Kanithan review: Fantastic plot enslaved by a silly script
A great idea like it often happens in Tamil cinema, flittered away by a low average script. That’s what Kanithan is about.
Director: TN Santosh
Cast: Atharvaa, Catherine Tresa, Tarun Arora
An absolutely new subject smashed to smithereens by a silly script is what TN Santosh’s debut feature, Kanithan, turns out to be. In line with Tamil cinema’s guts to give us plot surprise after plot surprise, the film is a scathing critique of a system which shelters and supports those manufacturing fake degrees. These are so widespread that India has -- or so Kanithan implies -- doctors, lawyers, engineers and IT guys who should never have been holding the posts they do. The result is scary: patients die on the operating table, buildings collapse and justice eludes the innocent.
And this is precisely what happens to Atharvaa’s Gautam. As he sits sipping a cold drink with his new girlfriend, Anu (Catherine Tresa), policemen descend on him, arrest him and beat him up black and blue. His crime? He is supposed to have taken a huge education loan that he is completely unaware of. Obviously, the loan has gone to another guy, a fictitious Gautam - who has escaped from the country, and obviously enjoying the money.
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The kingpin of this racket is Thora Sarkar, played by Tarun Arora, who controls a multi-million business of selling fake university degrees that help the corrupt, the unqualified and the duds find plum jobs or secure bank loans for overseas education. And then we all know how the narrative will play out. Gautam takes on the system, takes on the villain and blows out (but, of course) the ring of deceit.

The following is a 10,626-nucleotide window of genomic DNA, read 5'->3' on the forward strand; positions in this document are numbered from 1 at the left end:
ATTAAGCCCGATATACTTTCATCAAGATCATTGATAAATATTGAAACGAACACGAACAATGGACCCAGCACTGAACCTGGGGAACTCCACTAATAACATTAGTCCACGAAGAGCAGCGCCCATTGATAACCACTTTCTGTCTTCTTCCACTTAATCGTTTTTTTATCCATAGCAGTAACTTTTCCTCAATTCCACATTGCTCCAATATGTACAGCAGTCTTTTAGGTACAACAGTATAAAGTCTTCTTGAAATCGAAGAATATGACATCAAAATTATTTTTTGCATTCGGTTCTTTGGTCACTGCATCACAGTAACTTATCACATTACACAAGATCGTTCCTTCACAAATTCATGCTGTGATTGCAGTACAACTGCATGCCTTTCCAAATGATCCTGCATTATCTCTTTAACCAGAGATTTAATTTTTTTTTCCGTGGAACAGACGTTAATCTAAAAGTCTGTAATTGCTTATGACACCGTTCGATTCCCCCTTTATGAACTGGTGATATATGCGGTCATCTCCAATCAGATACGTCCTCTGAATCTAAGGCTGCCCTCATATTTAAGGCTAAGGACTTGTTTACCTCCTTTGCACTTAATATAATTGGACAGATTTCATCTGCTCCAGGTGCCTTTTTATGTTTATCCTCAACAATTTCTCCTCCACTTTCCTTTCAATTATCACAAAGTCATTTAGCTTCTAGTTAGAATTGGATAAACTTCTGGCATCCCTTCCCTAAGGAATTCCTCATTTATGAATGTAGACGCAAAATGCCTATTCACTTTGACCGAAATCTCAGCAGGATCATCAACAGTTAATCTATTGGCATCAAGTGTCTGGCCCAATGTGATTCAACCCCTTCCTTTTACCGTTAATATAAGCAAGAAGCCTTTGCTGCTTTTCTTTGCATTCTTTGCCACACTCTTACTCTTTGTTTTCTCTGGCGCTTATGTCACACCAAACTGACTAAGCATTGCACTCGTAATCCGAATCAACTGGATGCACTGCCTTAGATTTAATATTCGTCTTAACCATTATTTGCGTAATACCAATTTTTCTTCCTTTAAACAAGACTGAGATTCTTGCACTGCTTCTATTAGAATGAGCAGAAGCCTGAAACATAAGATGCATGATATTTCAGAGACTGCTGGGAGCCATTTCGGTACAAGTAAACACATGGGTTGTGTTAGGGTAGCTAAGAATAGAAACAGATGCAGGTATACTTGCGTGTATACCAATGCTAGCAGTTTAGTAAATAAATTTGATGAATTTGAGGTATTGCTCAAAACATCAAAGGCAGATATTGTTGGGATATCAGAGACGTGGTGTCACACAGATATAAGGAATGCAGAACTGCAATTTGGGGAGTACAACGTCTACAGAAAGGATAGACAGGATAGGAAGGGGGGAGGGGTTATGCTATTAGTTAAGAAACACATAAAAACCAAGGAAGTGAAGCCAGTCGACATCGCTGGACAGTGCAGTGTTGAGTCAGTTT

Watch Atharvaa-starrer Kanithan trailer here:
I have seen this kind of superman ever since I began watching movies. The early Raj Kapoor playing out Nehruvian ideals. A little later, there was MG Ramachandran (who went on to become the Chief Minister of Tamil Nadu) essaying the noble samaritan, being a friend of the poor and the downtrodden and helping them fight powerful landlords or arrogantly rich men -- and, in the bargain, propagating Dravidian political ideology. Much later, there was this Gabbar is Back, where Akshay Kumar demolishes a debased system singlehandedly -- a Phantom minus the trademark suit who is never seen!
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Such superman dramas are so jaded now that they begin to seem shallow, and the script in Kanithan becomes a slave to this idea -- that the hero must be so heroic that he cannot falter or fail. And when Santosh said in a media interview that he had made every effort to keep the script “real”, he could not have been farthest from truth. The script, in fact, goes beyond even the make-believe.
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There are so many scenes in Kanithan that are crazy to the core. Look, for instance, the events inside the office of Sky TV. I am sure not one professional working for a television channel can relate to them. Finally, watch the confrontation between Gautam and the gang of goons. These are well beyond even the realm of imagination. More like a computer-animated game in which the villain is vanquished in a series of magical moves!
Like so many Tamil films, Kanithan begins with a fantastic idea and story, but Santosh lets these spin out of control -- till the script sinks beyond salvation.
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